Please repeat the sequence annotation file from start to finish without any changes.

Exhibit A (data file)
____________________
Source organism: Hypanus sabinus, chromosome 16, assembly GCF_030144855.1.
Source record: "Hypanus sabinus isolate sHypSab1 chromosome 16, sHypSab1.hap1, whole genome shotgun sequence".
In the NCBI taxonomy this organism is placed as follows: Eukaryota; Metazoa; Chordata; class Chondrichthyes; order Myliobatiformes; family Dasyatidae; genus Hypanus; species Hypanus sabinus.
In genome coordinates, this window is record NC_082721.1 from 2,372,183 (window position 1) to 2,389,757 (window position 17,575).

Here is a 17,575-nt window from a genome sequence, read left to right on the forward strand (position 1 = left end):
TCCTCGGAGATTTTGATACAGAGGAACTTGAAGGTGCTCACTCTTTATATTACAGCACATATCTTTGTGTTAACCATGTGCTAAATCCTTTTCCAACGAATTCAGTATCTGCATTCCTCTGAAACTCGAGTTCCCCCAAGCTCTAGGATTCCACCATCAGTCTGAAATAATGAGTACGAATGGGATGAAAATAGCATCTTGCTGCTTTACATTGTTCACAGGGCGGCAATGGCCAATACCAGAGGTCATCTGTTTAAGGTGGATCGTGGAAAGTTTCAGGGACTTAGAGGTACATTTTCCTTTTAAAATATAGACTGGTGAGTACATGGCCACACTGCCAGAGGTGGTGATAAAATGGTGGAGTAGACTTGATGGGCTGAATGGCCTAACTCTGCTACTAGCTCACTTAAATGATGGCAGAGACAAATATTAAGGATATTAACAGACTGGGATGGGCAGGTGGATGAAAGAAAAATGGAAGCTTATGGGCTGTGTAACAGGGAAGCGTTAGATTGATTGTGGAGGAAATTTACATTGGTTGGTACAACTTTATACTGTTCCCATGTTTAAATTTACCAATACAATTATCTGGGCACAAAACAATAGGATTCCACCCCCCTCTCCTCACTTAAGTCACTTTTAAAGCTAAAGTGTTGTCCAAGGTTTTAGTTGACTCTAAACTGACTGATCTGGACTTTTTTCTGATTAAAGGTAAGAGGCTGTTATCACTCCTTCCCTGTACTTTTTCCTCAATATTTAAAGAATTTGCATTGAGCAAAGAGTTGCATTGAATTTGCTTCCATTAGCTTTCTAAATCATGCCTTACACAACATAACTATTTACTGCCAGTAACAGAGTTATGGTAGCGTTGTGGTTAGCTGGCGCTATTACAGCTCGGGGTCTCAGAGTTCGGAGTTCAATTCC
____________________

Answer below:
Source organism: Hypanus sabinus, chromosome 16, assembly GCF_030144855.1.
Source record: "Hypanus sabinus isolate sHypSab1 chromosome 16, sHypSab1.hap1, whole genome shotgun sequence".
In the NCBI taxonomy this organism is placed as follows: Eukaryota; Metazoa; Chordata; class Chondrichthyes; order Myliobatiformes; family Dasyatidae; genus Hypanus; species Hypanus sabinus.
In genome coordinates, this window is record NC_082721.1 from 2,372,183 (window position 1) to 2,389,757 (window position 17,575).

Here is a 17,575-nt window from a genome sequence, read left to right on the forward strand (position 1 = left end):
TCCTCGGAGATTTTGATACAGAGGAACTTGAAGGTGCTCACTCTTTATATTACAGCACATATCTTTGTGTTAACCATGTGCTAAATCCTTTTCCAACGAATTCAGTATCTGCATTCCTCTGAAACTCGAGTTCCCCCAAGCTCTAGGATTCCACCATCAGTCTGAAATAATGAGTACGAATGGGATGAAAATAGCATCTTGCTGCTTTACATTGTTCACAGGGCGGCAATGGCCAATACCAGAGGTCATCTGTTTAAGGTGGATCGTGGAAAGTTTCAGGGACTTAGAGGTACATTTTCCTTTTAAAATATAGACTGGTGAGTACATGGCCACACTGCCAGAGGTGGTGATAAAATGGTGGAGTAGACTTGATGGGCTGAATGGCCTAACTCTGCTACTAGCTCACTTAAATGATGGCAGAGACAAATATTAAGGATATTAACAGACTGGGATGGGCAGGTGGATGAAAGAAAAATGGAAGCTTATGGGCTGTGTAACAGGGAAGCGTTAGATTGATTGTGGAGGAAATTTACATTGGTTGGTACAACTTTATACTGTTCCCATGTTTAAATTTACCAATACAATTATCTGGGCACAAAACAATAGGATTCCACCCCCCTCTCCTCACTTAAGTCACTTTTAAAGCTAAAGTGTTGTCCAAGGTTTTAGTTGACTCTAAACTGACTGATCTGGACTTTTTTCTGATTAAAGGTAAGAGGCTGTTATCACTCCTTCCCTGTACTTTTTCCTCAATATTTAAAGAATTTGCATTGAGCAAAGAGTTGCATTGAATTTGCTTCCATTAGCTTTCTAAATCATGCCTTACACAACATAACTATTTACTGCCAGTAACAGAGTTATGGTAGCGTTGTGGTTAGCTGGCGCTATTACAGCTCGGGGTCTCAGAGTTCGGAGTTCAATTCC